Mailing Comments

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(Do you mean the fanzine by Dick Ellington?)

Many an apazine is made up largely or completely of mailing comments (MCs) – which is to say, the editor's comments in response to zines distributed through the previous mailing of the apa, addressed either to the editors or to the titles of the fanzines.

The writing is almost always in informal mode, but mailing comments can range from well-written mini-essays to virtually incomprehensible snippets without the context of the earlier mailing to provide a clue to what they mean. By way of example:

The Drudge (Jim): I like what you did on the cover. That will show them! || Agree with you on Cowper's encouragement but what does he mean by 'marble stock'? || Re yct me: We’ll see. 

Contrary to popular opinion, mailing comments are not an invention of fandom's – they were introduced to FAPA by Dan McPhail, who picked up the practice from his participation in mundane amateur press associations.

They’re still called mailing comments even when the apa is a local one that has disties.

From Fancyclopedia 2, ca. 1959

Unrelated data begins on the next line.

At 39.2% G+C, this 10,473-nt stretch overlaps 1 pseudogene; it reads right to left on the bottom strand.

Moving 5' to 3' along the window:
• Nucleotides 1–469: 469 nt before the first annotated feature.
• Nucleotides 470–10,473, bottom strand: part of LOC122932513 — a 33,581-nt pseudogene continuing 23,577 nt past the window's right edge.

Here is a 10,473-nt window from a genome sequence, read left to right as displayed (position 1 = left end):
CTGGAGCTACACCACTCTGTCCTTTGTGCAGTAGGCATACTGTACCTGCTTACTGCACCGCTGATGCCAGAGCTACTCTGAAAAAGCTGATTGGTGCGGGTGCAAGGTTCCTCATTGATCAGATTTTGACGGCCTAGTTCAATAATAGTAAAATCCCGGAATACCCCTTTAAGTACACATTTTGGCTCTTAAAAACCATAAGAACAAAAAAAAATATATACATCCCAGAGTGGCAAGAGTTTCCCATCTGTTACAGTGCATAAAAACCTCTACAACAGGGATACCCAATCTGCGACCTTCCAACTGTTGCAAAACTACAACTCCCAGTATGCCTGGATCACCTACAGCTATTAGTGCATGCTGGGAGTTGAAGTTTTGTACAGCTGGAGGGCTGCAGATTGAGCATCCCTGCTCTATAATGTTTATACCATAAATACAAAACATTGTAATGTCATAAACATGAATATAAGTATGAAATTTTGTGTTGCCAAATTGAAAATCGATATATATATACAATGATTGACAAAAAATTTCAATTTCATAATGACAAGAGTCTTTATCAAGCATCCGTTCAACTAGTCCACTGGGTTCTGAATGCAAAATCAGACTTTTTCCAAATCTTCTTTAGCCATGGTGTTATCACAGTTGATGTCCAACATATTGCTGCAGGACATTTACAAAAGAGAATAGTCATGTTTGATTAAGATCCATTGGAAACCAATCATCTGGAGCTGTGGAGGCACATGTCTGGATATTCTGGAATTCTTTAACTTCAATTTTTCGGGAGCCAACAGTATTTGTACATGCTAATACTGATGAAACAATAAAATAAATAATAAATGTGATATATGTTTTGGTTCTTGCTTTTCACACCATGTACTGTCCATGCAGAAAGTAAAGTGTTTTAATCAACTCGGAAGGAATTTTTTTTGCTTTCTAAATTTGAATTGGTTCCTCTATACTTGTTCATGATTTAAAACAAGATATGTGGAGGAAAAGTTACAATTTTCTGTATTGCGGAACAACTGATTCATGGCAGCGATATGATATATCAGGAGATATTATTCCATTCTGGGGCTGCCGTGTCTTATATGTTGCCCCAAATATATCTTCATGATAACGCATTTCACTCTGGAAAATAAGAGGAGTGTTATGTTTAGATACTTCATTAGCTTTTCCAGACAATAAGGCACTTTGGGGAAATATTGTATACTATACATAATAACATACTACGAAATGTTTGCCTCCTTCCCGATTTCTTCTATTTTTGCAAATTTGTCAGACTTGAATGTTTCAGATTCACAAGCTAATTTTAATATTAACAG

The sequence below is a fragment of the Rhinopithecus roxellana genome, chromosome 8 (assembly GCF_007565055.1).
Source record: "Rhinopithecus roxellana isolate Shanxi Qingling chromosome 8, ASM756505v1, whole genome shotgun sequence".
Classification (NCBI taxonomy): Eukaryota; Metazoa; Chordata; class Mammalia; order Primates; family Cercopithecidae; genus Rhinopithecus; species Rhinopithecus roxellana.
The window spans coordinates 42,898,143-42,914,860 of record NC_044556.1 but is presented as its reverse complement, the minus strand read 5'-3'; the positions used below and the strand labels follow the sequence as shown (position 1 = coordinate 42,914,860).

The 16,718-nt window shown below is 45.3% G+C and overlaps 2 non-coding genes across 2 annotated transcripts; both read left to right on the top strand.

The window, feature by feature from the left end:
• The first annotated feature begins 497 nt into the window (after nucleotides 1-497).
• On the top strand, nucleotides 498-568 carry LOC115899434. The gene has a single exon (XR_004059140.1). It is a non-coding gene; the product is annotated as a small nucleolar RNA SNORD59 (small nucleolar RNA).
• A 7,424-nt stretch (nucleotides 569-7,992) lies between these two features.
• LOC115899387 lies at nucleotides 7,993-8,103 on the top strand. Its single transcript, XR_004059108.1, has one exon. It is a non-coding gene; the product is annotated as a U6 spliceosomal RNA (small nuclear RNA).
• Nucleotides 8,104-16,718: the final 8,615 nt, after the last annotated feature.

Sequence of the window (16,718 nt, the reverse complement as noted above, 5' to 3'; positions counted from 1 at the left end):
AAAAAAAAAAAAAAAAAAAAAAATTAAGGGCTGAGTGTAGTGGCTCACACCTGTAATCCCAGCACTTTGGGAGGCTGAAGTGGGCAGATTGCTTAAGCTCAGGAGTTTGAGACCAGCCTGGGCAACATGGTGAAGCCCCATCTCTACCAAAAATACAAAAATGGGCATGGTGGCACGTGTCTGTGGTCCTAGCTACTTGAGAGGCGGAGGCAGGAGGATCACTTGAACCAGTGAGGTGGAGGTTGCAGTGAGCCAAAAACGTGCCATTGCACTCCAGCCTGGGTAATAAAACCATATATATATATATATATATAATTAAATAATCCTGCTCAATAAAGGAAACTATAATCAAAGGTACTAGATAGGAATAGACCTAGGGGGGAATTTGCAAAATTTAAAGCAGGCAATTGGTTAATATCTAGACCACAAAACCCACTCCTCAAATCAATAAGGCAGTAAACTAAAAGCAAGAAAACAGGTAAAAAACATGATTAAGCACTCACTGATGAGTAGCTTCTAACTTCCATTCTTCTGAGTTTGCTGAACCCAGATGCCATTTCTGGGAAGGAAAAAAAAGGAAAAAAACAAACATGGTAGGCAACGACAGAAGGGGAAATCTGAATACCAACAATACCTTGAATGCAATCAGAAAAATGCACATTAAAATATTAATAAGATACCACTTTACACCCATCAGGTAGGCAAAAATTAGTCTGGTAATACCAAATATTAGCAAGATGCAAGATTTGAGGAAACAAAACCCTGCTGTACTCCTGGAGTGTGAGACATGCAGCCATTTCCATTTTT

are comments -- i.e. short notes as distinguished from formal review or criticism -- on the contents of a previous mailing of an APA and published in a later mailing (rather than, say, mailed direct to the members concerned). Reviewing a mailing in a magazine postmailed to the same mailing is frowned upon.

Jack Speer began this custom in the Third FAPA Mailing and mighty was the success thereof. A few of the unenlightened who maintain that comments on comments are too much like diminishing spirals for their taste have been adequately dealt with by Vernon McCain, who remarked that if they never commented on comments it must be pretty difficult to carry on a conversation with them.

Since, from their nature, all the intended audience may be assumed to know what they're about, MCs can easily become a very inner-circle feature of an APA, and commentzines or -sections may often make the short descent to mere collections of notes. Mailing comments were the feature that led Sam Merwin to describe SAPS as a system of interlocking mailboxes.

From Fancyclopedia 2 Supplement, ca. 1960
The attribution of this idea to Speer is wrong; Dan McPhail got the idea from mundane aj groups and suggested to Speer its introduction to FAPA. "I went home and did likewise, so that both of us had them in whatever mailing it was", says Speer. But McPhail's "Looking 'Em Over" appeared in the First Section of the Third Mailing, and Speer's in the Second Section.